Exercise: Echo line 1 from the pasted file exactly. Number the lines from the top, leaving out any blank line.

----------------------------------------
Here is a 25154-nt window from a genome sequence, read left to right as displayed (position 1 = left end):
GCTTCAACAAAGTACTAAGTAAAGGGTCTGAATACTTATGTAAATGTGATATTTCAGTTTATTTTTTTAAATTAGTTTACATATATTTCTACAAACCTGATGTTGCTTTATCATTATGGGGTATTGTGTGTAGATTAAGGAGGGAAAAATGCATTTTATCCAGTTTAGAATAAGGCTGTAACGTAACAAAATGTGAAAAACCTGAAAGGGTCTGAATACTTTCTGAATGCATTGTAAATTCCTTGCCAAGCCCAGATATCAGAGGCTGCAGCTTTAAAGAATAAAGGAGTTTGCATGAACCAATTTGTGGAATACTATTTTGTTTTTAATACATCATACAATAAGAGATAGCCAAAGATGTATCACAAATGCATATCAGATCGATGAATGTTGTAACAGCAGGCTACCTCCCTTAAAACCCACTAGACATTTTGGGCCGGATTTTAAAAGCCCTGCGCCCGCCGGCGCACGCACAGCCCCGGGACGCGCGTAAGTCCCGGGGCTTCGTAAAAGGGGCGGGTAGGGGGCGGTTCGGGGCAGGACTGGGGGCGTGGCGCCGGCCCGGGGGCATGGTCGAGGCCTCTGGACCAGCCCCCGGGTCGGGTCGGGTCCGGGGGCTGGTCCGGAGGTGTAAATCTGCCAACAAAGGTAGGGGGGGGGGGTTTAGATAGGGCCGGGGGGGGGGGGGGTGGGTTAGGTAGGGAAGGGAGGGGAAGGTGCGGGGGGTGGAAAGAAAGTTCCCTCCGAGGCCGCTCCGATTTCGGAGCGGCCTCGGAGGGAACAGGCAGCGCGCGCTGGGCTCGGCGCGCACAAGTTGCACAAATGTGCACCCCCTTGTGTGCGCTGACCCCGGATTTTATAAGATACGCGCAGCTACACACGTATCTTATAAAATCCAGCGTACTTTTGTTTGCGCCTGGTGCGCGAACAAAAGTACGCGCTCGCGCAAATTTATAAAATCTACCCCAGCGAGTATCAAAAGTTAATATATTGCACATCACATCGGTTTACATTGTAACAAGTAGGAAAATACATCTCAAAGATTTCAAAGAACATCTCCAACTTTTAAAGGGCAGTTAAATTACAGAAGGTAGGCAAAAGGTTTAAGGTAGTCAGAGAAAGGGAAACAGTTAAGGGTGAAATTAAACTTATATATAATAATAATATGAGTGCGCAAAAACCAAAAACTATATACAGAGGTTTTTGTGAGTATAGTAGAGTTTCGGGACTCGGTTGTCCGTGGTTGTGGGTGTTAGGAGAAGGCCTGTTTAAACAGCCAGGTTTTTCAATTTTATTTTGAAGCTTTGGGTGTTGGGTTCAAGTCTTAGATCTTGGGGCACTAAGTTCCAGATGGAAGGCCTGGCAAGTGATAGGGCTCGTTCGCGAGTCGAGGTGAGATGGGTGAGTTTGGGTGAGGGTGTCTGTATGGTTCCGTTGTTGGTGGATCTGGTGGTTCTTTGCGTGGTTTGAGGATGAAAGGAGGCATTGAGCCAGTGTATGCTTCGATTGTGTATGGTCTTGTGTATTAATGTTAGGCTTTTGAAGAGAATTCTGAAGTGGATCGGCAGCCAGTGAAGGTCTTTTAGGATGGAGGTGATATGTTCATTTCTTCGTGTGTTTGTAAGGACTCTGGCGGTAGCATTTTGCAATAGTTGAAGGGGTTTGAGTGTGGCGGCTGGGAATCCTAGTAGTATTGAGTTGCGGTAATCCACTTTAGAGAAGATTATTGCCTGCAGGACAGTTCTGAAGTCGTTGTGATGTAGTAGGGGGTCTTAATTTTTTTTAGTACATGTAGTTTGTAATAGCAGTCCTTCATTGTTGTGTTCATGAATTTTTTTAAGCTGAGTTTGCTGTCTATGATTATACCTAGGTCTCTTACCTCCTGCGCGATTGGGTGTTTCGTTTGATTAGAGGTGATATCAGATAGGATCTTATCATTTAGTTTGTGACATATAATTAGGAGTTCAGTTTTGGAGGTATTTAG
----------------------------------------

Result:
Here is a 25154-nt window from a genome sequence, read left to right as displayed (position 1 = left end):